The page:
The Student Playlist

Showcasing the Best New Music, Curating the Classics

Tag Polydor

REVIEW: M.I.A. – ‘AIM’ (Interscope / Polydor)

If ‘AIM’ really is Maya Arulpragasam signing off, it’s the sound of her doing so in solid, unspectacular style rather than with a bang.

REVIEW: Ed Harcourt – ‘Furnaces’ (Polydor)

by Ollie Rankine In the cut-throat world of pop music, it’s common knowledge that talent doesn’t always equate to record sales. On countless occasions, the system that drives popular music has laid waste to numerous musicians, each unjustly thwarted by their music’s lack of palatability. Continuing to battle the affliction of commercial viability is London singer-songwriter, Ed Harcourt whose now 16-year-long career is yet to generate a legitimate hit.

REVIEW: Michael Kiwanuka – ‘Love & Hate’ (Polydor)

by Ollie Rankine After an unusual four year hiatus riddled by much squabbling among artists hoping for a collaboration, (most notably, Kanye West) Michael Kiwanuka has finally, once again, found himself standing beneath the limelight with the release of his recent album, Love & Hate. Following up his Mercury-nominated, soul-folk debut Home Again, Kiwanuka returns armed with a far more accomplished production team than usual with British producer Inflo and Brian

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REVIEW: James Blake – ‘The Colour In Anything’ (Polydor / 1-800 Dinosaur)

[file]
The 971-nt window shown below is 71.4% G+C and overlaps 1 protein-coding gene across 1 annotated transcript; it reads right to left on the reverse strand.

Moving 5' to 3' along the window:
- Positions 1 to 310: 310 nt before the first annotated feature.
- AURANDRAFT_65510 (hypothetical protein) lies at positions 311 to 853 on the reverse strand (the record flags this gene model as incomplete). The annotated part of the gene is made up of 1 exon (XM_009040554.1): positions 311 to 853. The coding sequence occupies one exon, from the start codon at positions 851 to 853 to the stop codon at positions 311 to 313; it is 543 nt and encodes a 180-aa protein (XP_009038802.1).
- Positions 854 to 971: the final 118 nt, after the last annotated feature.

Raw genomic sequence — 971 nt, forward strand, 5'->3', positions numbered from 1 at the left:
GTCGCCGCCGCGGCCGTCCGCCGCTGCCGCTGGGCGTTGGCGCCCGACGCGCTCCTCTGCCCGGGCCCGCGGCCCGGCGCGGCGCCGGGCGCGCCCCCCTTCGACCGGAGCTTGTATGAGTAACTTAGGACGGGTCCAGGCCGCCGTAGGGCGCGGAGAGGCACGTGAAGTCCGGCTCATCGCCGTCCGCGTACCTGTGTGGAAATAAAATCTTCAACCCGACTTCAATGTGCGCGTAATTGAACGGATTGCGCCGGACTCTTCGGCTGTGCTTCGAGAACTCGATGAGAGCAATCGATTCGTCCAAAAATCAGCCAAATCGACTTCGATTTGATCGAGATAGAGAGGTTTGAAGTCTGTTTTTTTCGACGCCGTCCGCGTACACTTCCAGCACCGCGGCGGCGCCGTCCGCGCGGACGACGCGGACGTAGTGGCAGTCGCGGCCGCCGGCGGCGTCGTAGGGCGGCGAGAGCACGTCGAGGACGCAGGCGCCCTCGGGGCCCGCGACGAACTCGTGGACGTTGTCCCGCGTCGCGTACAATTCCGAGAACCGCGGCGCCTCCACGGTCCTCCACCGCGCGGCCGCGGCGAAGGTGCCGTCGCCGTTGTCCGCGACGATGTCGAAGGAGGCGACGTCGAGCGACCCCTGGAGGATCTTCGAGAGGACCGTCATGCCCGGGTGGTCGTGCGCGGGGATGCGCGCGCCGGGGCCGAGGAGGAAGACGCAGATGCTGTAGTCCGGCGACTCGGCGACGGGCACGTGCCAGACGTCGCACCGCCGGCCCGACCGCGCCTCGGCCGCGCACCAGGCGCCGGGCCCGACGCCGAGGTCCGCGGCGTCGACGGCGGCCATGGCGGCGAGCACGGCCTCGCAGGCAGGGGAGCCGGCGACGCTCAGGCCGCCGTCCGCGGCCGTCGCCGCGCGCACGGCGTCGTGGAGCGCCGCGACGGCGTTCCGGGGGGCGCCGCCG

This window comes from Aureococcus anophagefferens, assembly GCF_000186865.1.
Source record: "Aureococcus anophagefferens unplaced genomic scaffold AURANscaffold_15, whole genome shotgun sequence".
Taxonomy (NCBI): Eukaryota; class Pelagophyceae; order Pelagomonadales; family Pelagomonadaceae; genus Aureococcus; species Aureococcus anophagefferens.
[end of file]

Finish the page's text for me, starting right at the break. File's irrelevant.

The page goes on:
by Ed Biggs Throughout his short but dazzling career thusfar, James Blake has always come across as somebody determined to re-cast electronic music into something deep, innovative and distinctively modern. Anyone who heard his chilling, minimalist deconstruction of Feist’s ‘Limit To Your Love’ half a decade ago, a demonstration of his ability to say so much with so little, to utilise the silence in and around his skeletal music to his

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REVIEW: Guy Garvey – ‘Courting The Squall’ (Polydor)

by Matthew Langham Manchester’s Elbow have gone from cult band to Mercury-prize winning album toppers with thanks to the success of singles including ‘One Day Like This’ and ‘Grounds For Divorce’. Whilst their chart success has not alienated their diehard fans or watered down their charm, frontman Guy Garvey has found his own personal success not just as musician, but as a radio broadcaster. The progressive leanings of 2014’s The Take

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